Hypnosis & Hypnotherapy
By Judith E. Pearson, Ph.D.
What is Hypnosis or Trance?
Hypnosis is a method of communication that induces a trance or a trance-like state. Hypnosis can be conducted by one individual addressing another, or it may be conducted with the self (self-hypnosis). Trance is a naturally occurring state in which one's attention is narrowly focused and relatively free of distractions. The attention may be focused either internally (on thoughts---internal self-talk or images or both) or externally (on a task, a book, or a movie, for example). The focus of attention is so narrow that other stimuli in the environment are ignored or blocked out of conscious awareness for a time. Examples of trance states are daydreaming and some forms of meditation.
Hypnosis can help clients enter a relaxed, comfortable, trance state for obtaining specific therapeutic outcomes. With clinical hypnosis, the therapist can make suggestions designed to help the client formulate specific internal processes (feelings, memories, images and internal self-talk) that will lead to mutually-agreed-upon outcomes.
Hypnotic suggestions can influence behavior when the listener is
(a) relaxed, receptive and open to the suggestions
(b) experiences visual, auditory, and/or kinesthetic representations of the suggestions
(c) anticipates and envisions that these suggestions will result in future outcomes.
These three criteria are facilitated through the use of "hypnotic language patterns." hypnotic language patterns include: guided visualization, stories, guided memories, analogies, ambiguous words or phrases, repetition, and statements about association, meaning, and cause-effect.
Myths and Misconceptions about Hypnosis
Hypnosis is not mind control or brainwashing. People change their minds and actions throughout their lives. When such changes occur as a result of exposure to specific information, it is because this information has been presented through persuasion and influence. A Hypnotherapist uses communicative methods to influence positive outcomes. During trance, you are not immobilized. You know exactly where you are the entire time. You can adjust your position, scratch, sneeze, or cough. You can open your eyes and bring yourself out of trance at any time you wish. During trance, you can still hear sounds around you, like a phone ringing. You can alert yourself and respond to any situation that needs your immediate attention. You remain oriented as to person, place, and time. You can even hold a conversation in trance.
Trance is not sleep, although some people get so relaxed in trance that they may fall asleep. This is no problem because some part of the mind continues to listen to the voice of the Hypnotherapist. In trance, sleeping subjects can still follow instructions such as moving a finger, taking a deep breath, or awakening themselves when they are told to do so.
There is no "right" way to experience trance. One person may experience it as a deep, heavy restful feeling, while another may experience it as a light, floating sensation. Some people hear every word spoken by the therapist, while others allow their minds to drift to other thoughts. Some experience vivid imagery, while others do not. Some people remember the suggestions they hear, and some do not. Every person's experience of hypnosis is unique.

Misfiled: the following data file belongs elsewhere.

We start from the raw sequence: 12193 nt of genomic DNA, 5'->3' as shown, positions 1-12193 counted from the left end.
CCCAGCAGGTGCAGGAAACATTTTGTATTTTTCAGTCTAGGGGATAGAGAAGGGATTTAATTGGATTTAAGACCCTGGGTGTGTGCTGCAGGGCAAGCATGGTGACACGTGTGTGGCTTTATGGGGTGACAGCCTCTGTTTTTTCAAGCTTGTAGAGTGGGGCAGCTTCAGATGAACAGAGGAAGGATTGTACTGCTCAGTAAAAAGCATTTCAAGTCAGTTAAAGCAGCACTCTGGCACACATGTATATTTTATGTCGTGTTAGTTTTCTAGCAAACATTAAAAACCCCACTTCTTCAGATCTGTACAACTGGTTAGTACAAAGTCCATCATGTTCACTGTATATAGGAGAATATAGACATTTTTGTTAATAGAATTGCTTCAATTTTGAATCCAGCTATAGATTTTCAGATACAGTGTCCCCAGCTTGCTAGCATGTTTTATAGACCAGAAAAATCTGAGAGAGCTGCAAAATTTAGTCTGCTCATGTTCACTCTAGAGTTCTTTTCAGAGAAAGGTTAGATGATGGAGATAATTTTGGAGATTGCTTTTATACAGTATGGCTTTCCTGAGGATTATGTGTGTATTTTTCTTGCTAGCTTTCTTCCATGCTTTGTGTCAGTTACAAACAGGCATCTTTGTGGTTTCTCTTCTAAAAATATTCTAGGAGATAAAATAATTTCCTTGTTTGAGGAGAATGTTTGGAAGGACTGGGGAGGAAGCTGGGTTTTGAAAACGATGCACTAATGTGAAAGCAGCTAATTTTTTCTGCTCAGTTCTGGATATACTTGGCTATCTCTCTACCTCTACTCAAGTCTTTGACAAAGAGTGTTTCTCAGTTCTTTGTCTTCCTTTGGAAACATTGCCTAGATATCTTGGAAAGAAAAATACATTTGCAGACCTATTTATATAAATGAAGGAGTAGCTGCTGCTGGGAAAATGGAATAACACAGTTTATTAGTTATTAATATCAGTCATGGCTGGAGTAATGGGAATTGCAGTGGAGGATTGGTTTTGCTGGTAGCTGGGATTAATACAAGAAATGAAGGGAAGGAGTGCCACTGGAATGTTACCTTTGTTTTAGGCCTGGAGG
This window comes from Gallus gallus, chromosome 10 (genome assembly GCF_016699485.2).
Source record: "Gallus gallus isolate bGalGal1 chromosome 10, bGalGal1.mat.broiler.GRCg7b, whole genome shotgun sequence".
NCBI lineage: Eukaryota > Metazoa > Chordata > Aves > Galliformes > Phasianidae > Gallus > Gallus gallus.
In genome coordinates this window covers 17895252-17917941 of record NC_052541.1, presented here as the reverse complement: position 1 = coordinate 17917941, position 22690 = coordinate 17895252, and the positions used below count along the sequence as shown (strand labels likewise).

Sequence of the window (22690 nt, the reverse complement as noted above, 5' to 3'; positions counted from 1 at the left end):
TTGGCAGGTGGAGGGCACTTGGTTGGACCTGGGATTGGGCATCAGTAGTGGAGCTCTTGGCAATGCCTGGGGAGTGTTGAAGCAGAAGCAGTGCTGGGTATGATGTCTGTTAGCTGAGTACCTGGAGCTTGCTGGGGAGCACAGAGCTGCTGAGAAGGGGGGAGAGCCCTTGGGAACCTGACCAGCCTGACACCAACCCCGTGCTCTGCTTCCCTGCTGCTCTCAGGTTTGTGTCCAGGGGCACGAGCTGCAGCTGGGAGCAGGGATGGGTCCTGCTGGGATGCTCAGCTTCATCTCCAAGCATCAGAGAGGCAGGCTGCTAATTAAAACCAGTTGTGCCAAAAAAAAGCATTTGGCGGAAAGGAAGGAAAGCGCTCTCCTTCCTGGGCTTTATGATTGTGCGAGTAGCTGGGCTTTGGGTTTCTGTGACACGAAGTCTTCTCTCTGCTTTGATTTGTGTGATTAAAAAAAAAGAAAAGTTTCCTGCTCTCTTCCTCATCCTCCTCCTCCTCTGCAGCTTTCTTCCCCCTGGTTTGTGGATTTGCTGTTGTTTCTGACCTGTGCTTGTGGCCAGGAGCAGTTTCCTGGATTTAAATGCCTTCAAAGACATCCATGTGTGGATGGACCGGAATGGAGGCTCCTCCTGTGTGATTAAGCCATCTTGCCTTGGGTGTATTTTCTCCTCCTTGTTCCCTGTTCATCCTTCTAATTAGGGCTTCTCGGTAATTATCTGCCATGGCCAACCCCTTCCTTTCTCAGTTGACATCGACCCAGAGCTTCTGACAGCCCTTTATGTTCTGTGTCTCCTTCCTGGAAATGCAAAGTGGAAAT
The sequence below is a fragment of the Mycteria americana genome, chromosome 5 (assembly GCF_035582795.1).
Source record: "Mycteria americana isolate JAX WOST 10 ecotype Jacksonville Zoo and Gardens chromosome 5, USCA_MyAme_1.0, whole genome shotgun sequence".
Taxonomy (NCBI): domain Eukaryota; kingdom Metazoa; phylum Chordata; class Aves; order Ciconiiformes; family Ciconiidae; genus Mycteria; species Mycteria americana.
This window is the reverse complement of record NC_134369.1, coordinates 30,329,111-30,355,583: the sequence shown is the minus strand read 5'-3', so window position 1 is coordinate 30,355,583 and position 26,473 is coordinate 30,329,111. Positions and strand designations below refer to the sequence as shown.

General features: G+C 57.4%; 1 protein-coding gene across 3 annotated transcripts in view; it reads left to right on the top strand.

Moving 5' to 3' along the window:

Hypnosis cannot cause anyone to do something against their will or that contradicts their values. First, a Hypnotherapist is ethically required to make only those suggestions that support agreed-upon outcomes. Second, clients are not receptive to suggestions that go against their morals or values---because receptivity is one of the ingredients of success in hypnosis.
Remember: hypnosis cannot solve every problem. Even with hypnosis, it may still be necessary for you to do some conscientious planning and research about the types of changes you want to achieve. You must still take action to get results. Hypnosis is not a cure-all. Hypnosis can be effective in many cases, but there are no guarantees that any therapeutic approach (including hypnotherapy) will be successful for everyone.
Risks and Precautions
Hypnosis carries very few risks. Hypnosis may be contraindicated for individuals with certain medical problems, or who are actively abusing drugs or alcohol, or who are delusional or hallucinatory. Hypnosis should not be used for physical problems, such as pain, unless the client has first consulted a physician to determine underlying physical causes.
Formal hypnotic methods are not recommended for very young children, because they may lack the necessary attention span. More interactive treatment methods can be used, however, such as art therapy, play therapy, storytelling, and guided visualization, during which helpful suggestions can be made to the child.
Hypnosis is often requested for the purpose of uncovering childhood memories. Hypnosis may or may not work in this regard. When memories do surface, the client may have a "false memory" and there is no guarantee that such memories are accurate or based on reality. In some cases, such memories may be uncomfortable or distressing, nonetheless.
Sometimes after trance-work, the client may feel somewhat lethargic. The therapist and the client can work together to make sure the client is fully alert and energized sufficiently to leave the therapist's office and continue the day's activity.
The services provided by New England Hypnotherapy Center are for educational and self-improvement purposes only and are not for diagnosis or treatment of any mental or physical ailment.
Copyright © 2004-7
New England Hypnotherapy Center